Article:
Avacyn Restored is finally (almost) here. All 229 cards have been spoiled, giving us reason to brew up new strategies to crush tournament tables. Wizards did not disappoint. There are many powerful cards just ready to be broken: Angel of Glory's Rise, Silverblade Paladin, Tamiyo, the Moon Sage, Griselbrand, Burn at the Stake, Temporal Mastery, and Cavern of Souls. However, none of these even compare to the cheapest planeswalker in existence.
I didn't always love this card as I do now. I thought the same things as many other players initially. "This card doesn't do anything," is the first thing I thought to myself. Then I played with Tibalt, the Fiend-Blooded.
This card is frickin' fantastic! (I think I've been spending too much time with Evan Erwin.)
In one of our playtesting videos, Gerry Thompson and I challenged ourselves to play at least seven cards from Avacyn Restored. I really wanted to play Necrotic Ooze and Griselbrand but was having a tough time finding the second card that would be good in the deck. I was already splashing for Faithless Looting, so the only card that would fit this strategy was Tibalt, the Fiend-Blooded. I didn't think it would be that great in the deck, but I thought it was good enough and that people would be interested in seeing the card in action.
This is what I played:
The deck ended up being very fun to play, but not something I would consider taking to a competitive event. What I did get out of playing the deck was the power of Tibalt, the Fiend-Blooded. He impressed me a lot, and it wasn't even a good deck to play him in. The mana base doesn't support him, there really aren't enough things to make his plus ability relevant, and games didn't play out in a way I could utilize his minus abilities. It was time to find him a new home.
It's very difficult to evaluate a planeswalker like Tibalt, the Fiend-Blooded. The first thing holding this guy back is the fact that he's red. Red planeswalkers have always had difficulty breaking out in tournament Magic because of how restrictive the color red is. It's very rare that non-red based decks want an effect that a red planeswalker can provide. This leaves most of them only finding homes in mono-red decks. The problem with that is that when a mono-red deck is good, they have no need for the 4+ casting cost planeswalkers to help them close out games.
You could try to squeeze this guy into current versions of Mono Red, since he does have synergy with Chandra's Phoenix and Grim Lavamancer, but decks like this don't need this effect. They need to be putting pressure on early. Turn 2 has to be used to cast Stormblood Berserker or Shrine of Burning Rage, else a Mono Red deck will fall behind. The late-game effects of this planeswalker can't compete with the late-game power of the other decks in the format.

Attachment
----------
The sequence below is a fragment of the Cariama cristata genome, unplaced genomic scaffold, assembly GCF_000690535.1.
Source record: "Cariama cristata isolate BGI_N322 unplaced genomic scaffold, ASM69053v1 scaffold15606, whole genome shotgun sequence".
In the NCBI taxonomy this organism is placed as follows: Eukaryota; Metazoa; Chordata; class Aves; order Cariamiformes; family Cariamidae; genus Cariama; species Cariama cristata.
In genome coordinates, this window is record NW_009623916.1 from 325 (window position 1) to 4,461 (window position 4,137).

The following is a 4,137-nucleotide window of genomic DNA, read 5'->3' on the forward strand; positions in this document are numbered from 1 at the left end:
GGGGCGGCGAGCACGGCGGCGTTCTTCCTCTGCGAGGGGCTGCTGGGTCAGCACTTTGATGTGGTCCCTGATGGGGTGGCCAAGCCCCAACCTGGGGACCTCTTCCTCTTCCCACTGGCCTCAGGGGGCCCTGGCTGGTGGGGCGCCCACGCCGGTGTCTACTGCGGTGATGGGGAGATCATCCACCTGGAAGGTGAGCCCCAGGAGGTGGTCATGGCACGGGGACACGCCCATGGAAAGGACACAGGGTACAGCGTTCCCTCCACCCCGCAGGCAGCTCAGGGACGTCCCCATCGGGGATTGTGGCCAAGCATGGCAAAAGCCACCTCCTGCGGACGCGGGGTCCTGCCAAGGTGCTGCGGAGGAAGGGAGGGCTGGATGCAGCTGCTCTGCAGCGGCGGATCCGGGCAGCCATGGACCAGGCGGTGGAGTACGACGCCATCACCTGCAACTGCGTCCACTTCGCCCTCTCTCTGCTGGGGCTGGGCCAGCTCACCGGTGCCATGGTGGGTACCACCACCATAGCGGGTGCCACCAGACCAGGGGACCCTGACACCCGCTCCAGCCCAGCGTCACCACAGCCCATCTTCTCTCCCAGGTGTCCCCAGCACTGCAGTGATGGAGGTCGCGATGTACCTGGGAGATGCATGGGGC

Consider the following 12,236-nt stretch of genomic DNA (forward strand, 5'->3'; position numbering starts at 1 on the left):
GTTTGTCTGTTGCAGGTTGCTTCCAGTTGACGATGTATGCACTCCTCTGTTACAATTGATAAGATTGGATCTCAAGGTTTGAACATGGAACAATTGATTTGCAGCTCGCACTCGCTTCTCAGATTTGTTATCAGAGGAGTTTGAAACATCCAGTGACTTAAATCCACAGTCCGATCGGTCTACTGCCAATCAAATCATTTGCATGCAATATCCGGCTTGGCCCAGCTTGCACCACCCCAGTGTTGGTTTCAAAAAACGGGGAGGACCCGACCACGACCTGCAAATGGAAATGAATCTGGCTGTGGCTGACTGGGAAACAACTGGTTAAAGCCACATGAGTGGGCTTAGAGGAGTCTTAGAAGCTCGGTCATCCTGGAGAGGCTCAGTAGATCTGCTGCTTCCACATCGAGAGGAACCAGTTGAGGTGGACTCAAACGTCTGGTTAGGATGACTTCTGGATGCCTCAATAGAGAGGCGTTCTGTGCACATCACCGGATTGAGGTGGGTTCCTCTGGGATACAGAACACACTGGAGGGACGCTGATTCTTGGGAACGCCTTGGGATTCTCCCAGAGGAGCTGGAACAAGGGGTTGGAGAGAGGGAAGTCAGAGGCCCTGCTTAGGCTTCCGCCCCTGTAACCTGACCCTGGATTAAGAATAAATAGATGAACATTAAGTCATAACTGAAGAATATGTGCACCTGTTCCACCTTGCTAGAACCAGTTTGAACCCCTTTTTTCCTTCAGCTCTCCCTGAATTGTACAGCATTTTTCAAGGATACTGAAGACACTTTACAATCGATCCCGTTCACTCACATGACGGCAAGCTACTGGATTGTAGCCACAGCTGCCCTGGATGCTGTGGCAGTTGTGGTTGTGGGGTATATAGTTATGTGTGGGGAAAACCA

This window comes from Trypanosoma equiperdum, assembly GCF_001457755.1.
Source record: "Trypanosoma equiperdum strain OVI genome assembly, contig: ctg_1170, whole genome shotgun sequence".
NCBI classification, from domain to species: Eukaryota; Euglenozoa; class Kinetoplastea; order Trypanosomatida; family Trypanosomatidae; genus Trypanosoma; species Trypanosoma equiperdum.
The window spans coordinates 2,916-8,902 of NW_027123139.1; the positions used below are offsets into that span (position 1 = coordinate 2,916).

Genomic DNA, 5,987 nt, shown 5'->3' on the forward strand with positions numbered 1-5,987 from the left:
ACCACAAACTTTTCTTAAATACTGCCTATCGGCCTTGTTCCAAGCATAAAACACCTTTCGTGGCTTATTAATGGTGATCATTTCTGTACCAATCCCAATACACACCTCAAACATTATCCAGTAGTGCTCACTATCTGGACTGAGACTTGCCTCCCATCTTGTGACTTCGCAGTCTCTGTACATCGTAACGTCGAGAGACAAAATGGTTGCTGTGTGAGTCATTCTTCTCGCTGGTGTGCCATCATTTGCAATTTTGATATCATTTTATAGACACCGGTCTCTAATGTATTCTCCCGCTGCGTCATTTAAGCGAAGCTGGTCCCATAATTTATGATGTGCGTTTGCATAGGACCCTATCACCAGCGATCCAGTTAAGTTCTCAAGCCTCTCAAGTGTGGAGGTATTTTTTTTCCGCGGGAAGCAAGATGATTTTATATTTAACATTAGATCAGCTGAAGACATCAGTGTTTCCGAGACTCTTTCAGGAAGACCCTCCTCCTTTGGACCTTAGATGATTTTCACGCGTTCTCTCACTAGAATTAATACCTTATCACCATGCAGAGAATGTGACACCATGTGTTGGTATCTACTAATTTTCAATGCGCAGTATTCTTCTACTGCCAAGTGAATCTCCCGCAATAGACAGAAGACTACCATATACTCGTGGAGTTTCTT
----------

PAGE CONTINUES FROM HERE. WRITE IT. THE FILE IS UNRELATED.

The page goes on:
The other thing holding this guy back is how random all of his abilities are. All three abilities have zero synergy with each other. You tick this guy up until maybe one of the minus abilities is relevant. Wizards couldn't make the minus abilities powerful at all, since this is the first two-mana planeswalker, and it's too easy for it to be broken as a result. The minus abilities aren't impressive. This puts all of the pressure on his plus ability. That's the only thing that has to be relevant to make this planeswalker work.
His plus ability stretches the color pie a little. It doesn't deal damage! It's breaking the mold of red walkers before it. Yes, you have to discard a card at random, but that isn't such a bad thing.
In the right deck, your graveyard can be an extension of your hand. The graveyard is more relevant now than it has ever been, and almost every deck is utilizing it. Graveyard decks dream of a planeswalker like this to gain incremental card advantage at the low cost of two mana. What happens when you build a graveyard-based deck around Tibalt, the Fiend-Blooded?
Gerry Thompson was working on a red-based Solar Flare deck utilizing the power of Faithless Looting long before Tibalt, the Fiend-Blooded even got spoiled. We both found it to be missing something. Guess what it was?
The main idea behind this deck is almost every card can have an impact on the game from the graveyard. The deck is filled with flashback spells, Sun Titans, and Unburial Rites to ensure you always have something to invest your mana in. Faithless Looting is card disadvantage, but this is made up with the fact that 25% of the cards have flashback.
Half of these cards cost less mana when in the graveyard compared to in your hand. There isn't much of a downside to casting this card, but the upside is huge. It not only helps set up some devastating turn 4 Sun Titans, but makes it so you rarely get mana flooded or screwed, which is one of the biggest problems in most control decks.
This deck is an engine in itself, but Tibalt, the Fiend-Blooded puts it into hyper drive. Activating his plus ability every turn lets you see so many cards that it's very difficult to not find what you're looking for in every single game.
Tibalt, the Fiend-Blooded could only have its plus ability and would be an all-star in this deck. The sweet thing is that it does have other abilities, and they actually change the way you get to interact with control decks.
I've already said that his other two abilities aren't strong enough to win a game on their own, but it doesn't mean you don't get to use their strengths. Both can deal some amount of damage to an opponent, which means you can use that when playing sideboarded games against control.
Most control mirrors are decided by cards like Jace, Memory Adept and Karn Liberated. These powerful planeswalkers have an immediate board presence and can close a game on their own if unchecked. These decks build a strategy around these cards and bring in cards to help get a game to the point where they can play and protect these cards.